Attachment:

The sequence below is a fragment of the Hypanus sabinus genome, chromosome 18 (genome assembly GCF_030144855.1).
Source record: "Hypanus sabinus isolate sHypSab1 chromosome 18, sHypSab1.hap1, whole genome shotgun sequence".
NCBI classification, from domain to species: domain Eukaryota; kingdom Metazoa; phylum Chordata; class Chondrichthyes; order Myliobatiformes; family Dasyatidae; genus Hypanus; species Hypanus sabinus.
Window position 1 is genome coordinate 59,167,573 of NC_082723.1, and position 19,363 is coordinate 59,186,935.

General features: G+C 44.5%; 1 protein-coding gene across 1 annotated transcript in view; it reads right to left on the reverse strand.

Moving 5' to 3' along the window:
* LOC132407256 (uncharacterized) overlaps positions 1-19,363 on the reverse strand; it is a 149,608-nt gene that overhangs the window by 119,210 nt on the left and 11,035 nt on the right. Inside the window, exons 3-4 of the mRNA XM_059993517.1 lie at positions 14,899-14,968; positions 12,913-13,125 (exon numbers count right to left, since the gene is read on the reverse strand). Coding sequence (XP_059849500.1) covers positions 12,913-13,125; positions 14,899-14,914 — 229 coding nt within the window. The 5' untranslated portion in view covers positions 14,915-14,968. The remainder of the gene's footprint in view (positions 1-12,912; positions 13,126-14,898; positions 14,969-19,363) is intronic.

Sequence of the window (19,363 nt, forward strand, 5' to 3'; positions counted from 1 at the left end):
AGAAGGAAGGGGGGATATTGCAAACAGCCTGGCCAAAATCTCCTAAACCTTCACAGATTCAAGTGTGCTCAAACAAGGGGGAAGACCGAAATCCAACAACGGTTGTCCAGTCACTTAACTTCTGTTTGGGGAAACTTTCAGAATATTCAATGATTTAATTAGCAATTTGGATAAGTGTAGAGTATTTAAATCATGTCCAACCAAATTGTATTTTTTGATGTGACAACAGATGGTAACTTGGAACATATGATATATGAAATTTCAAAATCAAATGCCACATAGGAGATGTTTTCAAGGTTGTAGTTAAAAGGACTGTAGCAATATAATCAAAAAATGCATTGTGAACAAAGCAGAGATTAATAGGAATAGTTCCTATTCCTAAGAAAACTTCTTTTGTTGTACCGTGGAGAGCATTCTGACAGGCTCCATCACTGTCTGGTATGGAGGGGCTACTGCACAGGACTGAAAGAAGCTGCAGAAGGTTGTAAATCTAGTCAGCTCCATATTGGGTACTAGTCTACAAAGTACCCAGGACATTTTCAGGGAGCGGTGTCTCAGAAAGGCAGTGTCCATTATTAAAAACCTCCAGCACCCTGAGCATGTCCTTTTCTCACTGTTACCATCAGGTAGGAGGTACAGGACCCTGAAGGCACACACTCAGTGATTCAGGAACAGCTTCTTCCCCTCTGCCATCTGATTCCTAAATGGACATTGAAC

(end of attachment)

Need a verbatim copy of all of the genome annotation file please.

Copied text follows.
The sequence below is a fragment of the Hypanus sabinus genome, chromosome 18 (genome assembly GCF_030144855.1).
Source record: "Hypanus sabinus isolate sHypSab1 chromosome 18, sHypSab1.hap1, whole genome shotgun sequence".
NCBI classification, from domain to species: domain Eukaryota; kingdom Metazoa; phylum Chordata; class Chondrichthyes; order Myliobatiformes; family Dasyatidae; genus Hypanus; species Hypanus sabinus.
Window position 1 is genome coordinate 59,167,573 of NC_082723.1, and position 19,363 is coordinate 59,186,935.

General features: G+C 44.5%; 1 protein-coding gene across 1 annotated transcript in view; it reads right to left on the reverse strand.

Moving 5' to 3' along the window:
* LOC132407256 (uncharacterized) overlaps positions 1-19,363 on the reverse strand; it is a 149,608-nt gene that overhangs the window by 119,210 nt on the left and 11,035 nt on the right. Inside the window, exons 3-4 of the mRNA XM_059993517.1 lie at positions 14,899-14,968; positions 12,913-13,125 (exon numbers count right to left, since the gene is read on the reverse strand). Coding sequence (XP_059849500.1) covers positions 12,913-13,125; positions 14,899-14,914 — 229 coding nt within the window. The 5' untranslated portion in view covers positions 14,915-14,968. The remainder of the gene's footprint in view (positions 1-12,912; positions 13,126-14,898; positions 14,969-19,363) is intronic.

Sequence of the window (19,363 nt, forward strand, 5' to 3'; positions counted from 1 at the left end):
AGAAGGAAGGGGGGATATTGCAAACAGCCTGGCCAAAATCTCCTAAACCTTCACAGATTCAAGTGTGCTCAAACAAGGGGGAAGACCGAAATCCAACAACGGTTGTCCAGTCACTTAACTTCTGTTTGGGGAAACTTTCAGAATATTCAATGATTTAATTAGCAATTTGGATAAGTGTAGAGTATTTAAATCATGTCCAACCAAATTGTATTTTTTGATGTGACAACAGATGGTAACTTGGAACATATGATATATGAAATTTCAAAATCAAATGCCACATAGGAGATGTTTTCAAGGTTGTAGTTAAAAGGACTGTAGCAATATAATCAAAAAATGCATTGTGAACAAAGCAGAGATTAATAGGAATAGTTCCTATTCCTAAGAAAACTTCTTTTGTTGTACCGTGGAGAGCATTCTGACAGGCTCCATCACTGTCTGGTATGGAGGGGCTACTGCACAGGACTGAAAGAAGCTGCAGAAGGTTGTAAATCTAGTCAGCTCCATATTGGGTACTAGTCTACAAAGTACCCAGGACATTTTCAGGGAGCGGTGTCTCAGAAAGGCAGTGTCCATTATTAAAAACCTCCAGCACCCTGAGCATGTCCTTTTCTCACTGTTACCATCAGGTAGGAGGTACAGGACCCTGAAGGCACACACTCAGTGATTCAGGAACAGCTTCTTCCCCTCTGCCATCTGATTCCTAAATGGACATTGAAC